In the West, most hunting opportunities occur on public land. This is both good and bad. I can hunt thousands upon thousands of acres every year for mule deer and elk. That’s good. The bad? Hordes of other hunters can hunt those same acres every year for the same species. The upshot simply means that to be successful a hunter needs to hunt harder, smarter, and longer than other hunters.
It also means that I need to plan and prepare better.
I’m going to focus on mule deer and elk, because these are the iconic species most hunters interested in a western mountain hunting experience dream about. In many cases the two species inhabit the same range, making scouting, research, and planning strategies applicable to both. So let’s get started.
First, decide what is important to you. Do you want to kill a monster and are you willing to go home empty handed if you don’t – or would you prefer favorable odds to simply harvest an animal regardless of size? Are you willing to hunt days on end without seeing so much as a hair in hopes that when you finally spot a buck/bull he will be the stuff dreams are made of? Or would you rather see lots of game and take home small antlers and savory meat? Decide what kind of experience you want and tailor your research accordingly.
Second, choose a state and an area. Most western states are divided into hunt areas. State game agency websites provide information pertinent to each area including boundaries, maps, hunter/harvest data, age/trophy data, male/female ratios, and so on. Thorough research will reveal areas where hunter numbers are below average, harvest percentage is above average, and/or trophy class animals compose a larger percentage of the population. Make a list of criteria and research potential states and areas till you find what you are looking for. Here’s an example of a list focused on finding a good archery elk area.
A) Bull-to-cow ratio of 20/100 or higher
B) Hunter success of 17% or higher
C) Annual harvest includes 15% or more 6 pt. bulls
D) Lots of backcountry or wilderness (five or more miles from motorized vehicle access)
E) Season dates between 9/5 and 9/25
F) Over-the-counter tags available annually
Once you choose an area learn as much as you can about it. Study topo maps and Google Earth to search out likely hot-spots for game. Phone local wildlife biologists with a list of questions. If possible do some boots-on-the-ground pre-season scouting.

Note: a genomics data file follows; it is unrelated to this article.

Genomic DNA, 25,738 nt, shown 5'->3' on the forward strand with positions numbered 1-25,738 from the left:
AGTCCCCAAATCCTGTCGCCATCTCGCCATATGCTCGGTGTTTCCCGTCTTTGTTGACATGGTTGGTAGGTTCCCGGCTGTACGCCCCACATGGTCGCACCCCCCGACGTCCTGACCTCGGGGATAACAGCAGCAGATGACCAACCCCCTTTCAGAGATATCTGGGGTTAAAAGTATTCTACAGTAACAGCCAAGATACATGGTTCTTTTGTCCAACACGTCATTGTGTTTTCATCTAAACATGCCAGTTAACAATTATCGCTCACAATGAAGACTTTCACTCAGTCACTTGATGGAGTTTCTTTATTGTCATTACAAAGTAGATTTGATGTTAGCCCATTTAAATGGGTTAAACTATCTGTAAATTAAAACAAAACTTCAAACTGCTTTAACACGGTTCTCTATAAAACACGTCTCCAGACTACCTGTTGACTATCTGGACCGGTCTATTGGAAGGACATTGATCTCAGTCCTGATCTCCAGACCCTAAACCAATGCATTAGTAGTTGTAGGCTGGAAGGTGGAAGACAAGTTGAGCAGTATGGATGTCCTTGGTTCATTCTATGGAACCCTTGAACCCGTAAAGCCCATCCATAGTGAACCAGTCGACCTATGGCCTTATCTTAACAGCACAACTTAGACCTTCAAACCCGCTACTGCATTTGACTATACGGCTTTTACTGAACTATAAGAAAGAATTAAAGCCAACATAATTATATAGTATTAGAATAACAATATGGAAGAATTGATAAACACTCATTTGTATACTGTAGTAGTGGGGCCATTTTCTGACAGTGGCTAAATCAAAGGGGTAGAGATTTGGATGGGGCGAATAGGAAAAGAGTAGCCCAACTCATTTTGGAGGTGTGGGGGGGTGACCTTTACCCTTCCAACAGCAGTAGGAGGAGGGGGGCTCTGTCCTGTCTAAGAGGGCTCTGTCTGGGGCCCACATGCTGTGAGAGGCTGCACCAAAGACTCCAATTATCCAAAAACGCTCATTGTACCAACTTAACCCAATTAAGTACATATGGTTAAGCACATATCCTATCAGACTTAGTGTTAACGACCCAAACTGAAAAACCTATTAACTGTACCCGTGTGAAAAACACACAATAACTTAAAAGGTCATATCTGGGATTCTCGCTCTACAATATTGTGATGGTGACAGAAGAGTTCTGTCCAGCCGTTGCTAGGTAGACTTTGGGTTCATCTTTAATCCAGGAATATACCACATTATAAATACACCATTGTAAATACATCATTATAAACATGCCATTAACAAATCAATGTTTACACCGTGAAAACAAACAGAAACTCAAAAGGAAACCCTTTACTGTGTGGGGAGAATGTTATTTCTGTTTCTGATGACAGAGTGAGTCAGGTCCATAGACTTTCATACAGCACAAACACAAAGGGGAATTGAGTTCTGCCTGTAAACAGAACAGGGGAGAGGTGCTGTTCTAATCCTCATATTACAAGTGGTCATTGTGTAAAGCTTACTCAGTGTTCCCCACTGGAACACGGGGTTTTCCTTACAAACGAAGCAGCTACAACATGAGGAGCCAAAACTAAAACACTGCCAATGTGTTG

Third, become the best. Ten percent of hunters kill ninety percent of the game. So don’t let the low harvest statistics prevalent across most of the mountain states deter you. Become one of the ten percent.
1) Hunt deeper. Most hunters love familiar terrain and comforts of home. That means that rugged, hard-to-access places are left to those who are willing to earn their meat.
2) Hunt harder. This means you should rarely see your camp by daylight. Pack a lunch to eat in the field, and if you need a nap take it downwind of an elk wallow or near a muley bedding area where you have tasty midday browse within view.
3) Hunt smarter/better. Practice with your weapon till it becomes an extension of yourself. Use top-end optics. Carry and use topo maps. Gain a thorough knowledge of the species you hunt. And think outside the box.
4) Hunt longer. Many western hunters are weekend warriors. As a result Tuesday through Friday often offers the best hunting. When hunting public land you’ll earn your trophy, so set aside plenty of time. Another concept of “hunt longer” is that hunting an area annually will improve your success by leaps and bounds. I believe it takes four years to learn to hunt an area to its full potential.
Fourth, endure to the end. One of my most memorable hunts was for desert mule deer in an area that is rugged and vast, and deer few and far between. I hunted for five days without seeing a buck, and only two does. Then on my last evening I spotted a magnificent buck watching me from his bed over a thousand yards distant. I simply rolled under the log I was sitting by, crawled into a ravine, and began to run. Twenty minutes later I’d managed to close the distance to 250 yards. The buck stood from his bed, I rested my iron sighted 30-06 over a sagebrush and made one of the finest shots of my life. All the research, hard work, and empty days were worth it.
Public land DIY backcountry hunts are almost always physically tough, mentally taxing, and demand a high level of skill and commitment. But the satisfaction and fulfillment of bringing home a trophy that you earned the hard way; on a do-it-yourself hunt in a remote backcountry setting…well, glory lasts forever.